Garmin (NASDAQ:GRMN) is not just a seller of automotive navigation devices any more. According to the company's third quarter earnings report (see the report), published on October 30, 2013, less than half its net sales came from the automotive and mobile segment. The company recognized the market for automotive and mobile products was going to show a sharp decline and diversified their product portfolio a while ago. The company added several fast growing markets to their customer base, including marine, aviation and fitness. The third quarter net sales from these 'new' markets posted impressive growth rates:
- Marine segment: 15% y-o-y increase in net sales
- Aviation segment: 24% y-o-y increase in net sales
- Fitness segment: 25% y-o-y increase in net sales
I will focus on the fitness segment, which has the highest potential regarding y-o-y increase in net sales (see this article). As an active cyclist I experience every week the increasing number of runners and cyclist out on the road. For example: the Maratona dles Dolomiti 2014, a marathon ride in Italy, attracted 39,000 subscribers. A lottery will decide which 9,000 of them will be granted to start next summer. Also, I noticed many more Garmin cycling computers on the road than in the past. Although I do not own a Garmin cycling computer myself (yet), I can see the great advantages compared to a traditional cycling computer. Garmin fitness GPS devices provide navigation support for cyclist, additional to traditional cycling computers. Cyclists can train in unknown areas, without getting lost. Further, Garmin's GPS devices provide specific information for the athlete regarding the training. So, the sharp increase in net sales of the fitness segment did not surprise me at all.
I believe the market for fitness products will keep growing at a fast pace for a while (see this article). Garmin is already positioned to benefit from the increase in the market for sport GPS devices, because they have a balanced product portfolio and a proven track record when it comes to innovation and consumer satisfaction. The fitness segment is also a very attractive segment for Garmin, because this segment delivered the second highest average operating income (EBIT) margin of 36% over the period 2010-2012. Only the Outdoor segment posted a higher operating income margin of 45% over the same period.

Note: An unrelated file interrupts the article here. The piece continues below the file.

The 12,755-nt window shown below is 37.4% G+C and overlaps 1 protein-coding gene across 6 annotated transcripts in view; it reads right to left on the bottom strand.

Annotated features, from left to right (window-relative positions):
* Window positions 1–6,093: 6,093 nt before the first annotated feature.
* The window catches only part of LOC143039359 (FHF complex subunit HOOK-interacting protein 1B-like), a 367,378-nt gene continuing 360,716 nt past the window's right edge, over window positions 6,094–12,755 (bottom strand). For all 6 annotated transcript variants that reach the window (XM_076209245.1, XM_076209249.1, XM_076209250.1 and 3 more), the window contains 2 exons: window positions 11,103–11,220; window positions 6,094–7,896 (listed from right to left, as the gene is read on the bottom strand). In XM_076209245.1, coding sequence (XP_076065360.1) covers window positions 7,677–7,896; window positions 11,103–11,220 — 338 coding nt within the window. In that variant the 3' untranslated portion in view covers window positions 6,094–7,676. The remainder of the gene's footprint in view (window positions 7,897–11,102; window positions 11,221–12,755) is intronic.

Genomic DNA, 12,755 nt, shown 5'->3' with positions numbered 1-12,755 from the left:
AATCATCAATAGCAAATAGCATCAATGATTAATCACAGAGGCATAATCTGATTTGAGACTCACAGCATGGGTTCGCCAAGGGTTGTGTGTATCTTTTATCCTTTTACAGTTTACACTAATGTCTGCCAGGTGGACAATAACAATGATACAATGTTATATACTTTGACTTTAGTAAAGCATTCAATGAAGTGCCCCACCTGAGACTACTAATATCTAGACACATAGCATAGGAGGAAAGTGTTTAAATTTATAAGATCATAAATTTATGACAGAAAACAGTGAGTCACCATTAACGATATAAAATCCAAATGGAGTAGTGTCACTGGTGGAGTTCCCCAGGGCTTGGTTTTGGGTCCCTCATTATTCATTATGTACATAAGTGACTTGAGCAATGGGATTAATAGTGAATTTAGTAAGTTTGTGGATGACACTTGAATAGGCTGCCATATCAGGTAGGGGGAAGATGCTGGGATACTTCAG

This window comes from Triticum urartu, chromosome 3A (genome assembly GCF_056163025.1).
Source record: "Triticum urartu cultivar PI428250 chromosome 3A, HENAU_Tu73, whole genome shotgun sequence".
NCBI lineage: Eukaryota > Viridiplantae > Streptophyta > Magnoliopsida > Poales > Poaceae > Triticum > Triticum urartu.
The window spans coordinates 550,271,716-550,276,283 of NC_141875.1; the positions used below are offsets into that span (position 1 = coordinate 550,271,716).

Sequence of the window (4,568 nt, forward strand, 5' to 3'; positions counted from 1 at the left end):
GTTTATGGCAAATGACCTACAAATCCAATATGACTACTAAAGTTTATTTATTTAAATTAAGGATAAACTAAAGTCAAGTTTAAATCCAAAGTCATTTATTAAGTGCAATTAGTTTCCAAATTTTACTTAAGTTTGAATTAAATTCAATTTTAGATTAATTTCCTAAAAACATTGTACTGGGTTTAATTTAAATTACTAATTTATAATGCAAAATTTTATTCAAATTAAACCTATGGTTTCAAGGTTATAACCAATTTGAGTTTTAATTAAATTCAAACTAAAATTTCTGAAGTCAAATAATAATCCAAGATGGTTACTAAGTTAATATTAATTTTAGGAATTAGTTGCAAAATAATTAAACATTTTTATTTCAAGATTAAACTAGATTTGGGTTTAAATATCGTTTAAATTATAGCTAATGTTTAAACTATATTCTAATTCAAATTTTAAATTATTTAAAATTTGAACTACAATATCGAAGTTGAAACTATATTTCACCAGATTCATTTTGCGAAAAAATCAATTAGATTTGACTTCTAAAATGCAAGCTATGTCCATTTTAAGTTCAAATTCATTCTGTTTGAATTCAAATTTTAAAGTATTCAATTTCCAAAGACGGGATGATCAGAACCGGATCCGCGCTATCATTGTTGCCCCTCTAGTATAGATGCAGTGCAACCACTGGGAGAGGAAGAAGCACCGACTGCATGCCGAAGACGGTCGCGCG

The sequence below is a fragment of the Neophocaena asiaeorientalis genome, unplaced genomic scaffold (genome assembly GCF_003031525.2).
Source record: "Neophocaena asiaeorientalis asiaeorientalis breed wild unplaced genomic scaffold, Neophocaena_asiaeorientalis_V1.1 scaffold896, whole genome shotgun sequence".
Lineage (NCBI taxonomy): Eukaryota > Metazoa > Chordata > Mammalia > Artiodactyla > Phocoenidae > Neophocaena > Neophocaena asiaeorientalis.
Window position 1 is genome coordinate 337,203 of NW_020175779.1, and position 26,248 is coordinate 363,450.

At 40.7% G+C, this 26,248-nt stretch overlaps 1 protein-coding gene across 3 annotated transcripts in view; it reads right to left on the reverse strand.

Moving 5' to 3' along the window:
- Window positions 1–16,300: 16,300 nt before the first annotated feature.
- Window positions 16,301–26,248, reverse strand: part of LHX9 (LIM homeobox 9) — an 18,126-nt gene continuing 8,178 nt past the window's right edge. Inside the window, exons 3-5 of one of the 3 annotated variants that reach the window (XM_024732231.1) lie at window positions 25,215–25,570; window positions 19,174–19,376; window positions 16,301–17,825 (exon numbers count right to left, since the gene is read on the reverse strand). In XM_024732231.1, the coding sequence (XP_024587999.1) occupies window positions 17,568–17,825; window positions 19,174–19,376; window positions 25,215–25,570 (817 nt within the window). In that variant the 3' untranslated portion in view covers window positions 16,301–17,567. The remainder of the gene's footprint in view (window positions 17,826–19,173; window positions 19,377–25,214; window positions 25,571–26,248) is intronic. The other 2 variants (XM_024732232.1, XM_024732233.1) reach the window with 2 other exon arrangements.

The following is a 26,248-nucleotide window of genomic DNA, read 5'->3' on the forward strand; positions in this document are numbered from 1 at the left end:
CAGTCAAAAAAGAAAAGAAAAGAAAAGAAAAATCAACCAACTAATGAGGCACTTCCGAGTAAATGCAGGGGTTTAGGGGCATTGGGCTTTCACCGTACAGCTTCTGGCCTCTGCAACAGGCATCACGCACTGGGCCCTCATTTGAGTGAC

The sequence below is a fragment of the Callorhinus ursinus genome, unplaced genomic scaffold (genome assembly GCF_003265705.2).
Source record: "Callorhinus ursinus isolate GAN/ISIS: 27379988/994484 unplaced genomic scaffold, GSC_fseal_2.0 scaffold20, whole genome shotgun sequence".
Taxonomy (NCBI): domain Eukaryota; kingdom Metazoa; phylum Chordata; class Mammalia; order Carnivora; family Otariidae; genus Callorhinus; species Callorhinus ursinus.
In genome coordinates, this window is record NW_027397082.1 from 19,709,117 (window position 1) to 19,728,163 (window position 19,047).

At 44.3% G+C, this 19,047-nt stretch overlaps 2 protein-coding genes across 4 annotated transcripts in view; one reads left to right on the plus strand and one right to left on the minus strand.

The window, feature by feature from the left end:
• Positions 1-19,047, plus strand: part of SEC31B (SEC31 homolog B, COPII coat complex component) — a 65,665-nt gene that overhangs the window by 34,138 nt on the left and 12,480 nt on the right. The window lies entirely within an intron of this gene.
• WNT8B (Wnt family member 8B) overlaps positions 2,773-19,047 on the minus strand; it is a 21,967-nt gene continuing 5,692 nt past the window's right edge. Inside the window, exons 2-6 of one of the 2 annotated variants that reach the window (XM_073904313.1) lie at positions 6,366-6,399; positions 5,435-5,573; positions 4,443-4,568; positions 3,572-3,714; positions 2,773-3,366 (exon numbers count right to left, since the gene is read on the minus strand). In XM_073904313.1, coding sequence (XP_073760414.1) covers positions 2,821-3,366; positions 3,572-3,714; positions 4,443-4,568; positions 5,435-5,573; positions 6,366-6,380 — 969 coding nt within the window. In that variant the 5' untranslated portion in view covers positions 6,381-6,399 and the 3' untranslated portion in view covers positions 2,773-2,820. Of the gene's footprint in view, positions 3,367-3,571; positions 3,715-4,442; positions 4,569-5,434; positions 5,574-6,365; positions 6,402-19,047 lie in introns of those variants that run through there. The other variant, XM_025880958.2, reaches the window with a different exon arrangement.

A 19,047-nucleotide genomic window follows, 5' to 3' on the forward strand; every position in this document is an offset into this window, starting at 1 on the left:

The total market for GPS devices will grow from 33.3 million units in 2012 to 36.8 million units in 2018, according to ABI Research. So, Garmin's net sales will show a modest growth in the next five years (2014-2018). Garmin expects net sales of $2.6 billion in 2013. Considering the expected increase in units sold, I expect net sales to be around $3 billion in 2018. Increase in net sales is not Garmin's highest growth potential. The sales from Automotive/Mobile segment will decrease further in the upcoming years. This will be compensated by other, more profitable, segments like the fitness segment. I calculated the possible sales distribution for 2018 (see graph below). I made the following assumptions:
- Total sales of $3 billion in 2018
- Automotive/Mobile segment to decrease by 7.5% per year
- Aviation and Marine segment to increase by 5% per year
- Outdoor segment to increase by 10% per year
- Fitness segment sales to increase by 15-20% per year
Additional sales analyses
The automotive and mobile sales are expected to decrease by 7.5% per year. The assumption is based on the fact that the total PND market will decrease from 33 million in 2011 to 17 million in 2017 (see this article), or an average annual decline of 9.5% per year. On the other hand, Garmin has several agreements with car makers (like Mercedes-Benz), which will moderate the impact of the annual decline. Therefore, I expect automotive and mobile sales to decrease by 7.5% per year.
The sales from the outdoor segment are expected to increase by 10% a year, following the increase in sales over the period 2010-2012. During this period, total outdoor sales grew from $319 million to $402 million, or an average increase of 12% per year. Despite outdoor sales will not grow as fast in 2012, an average increase of 10% per year is probable. Finally, aviation and marines sales are a bit more volatile in recent years. Total sales amounted $462 million in 2010 and $500 million in 2012. On average sales increased by 4% per year. Due to increased R&D efforts throughout 2012 the future growth could be around 5% per year.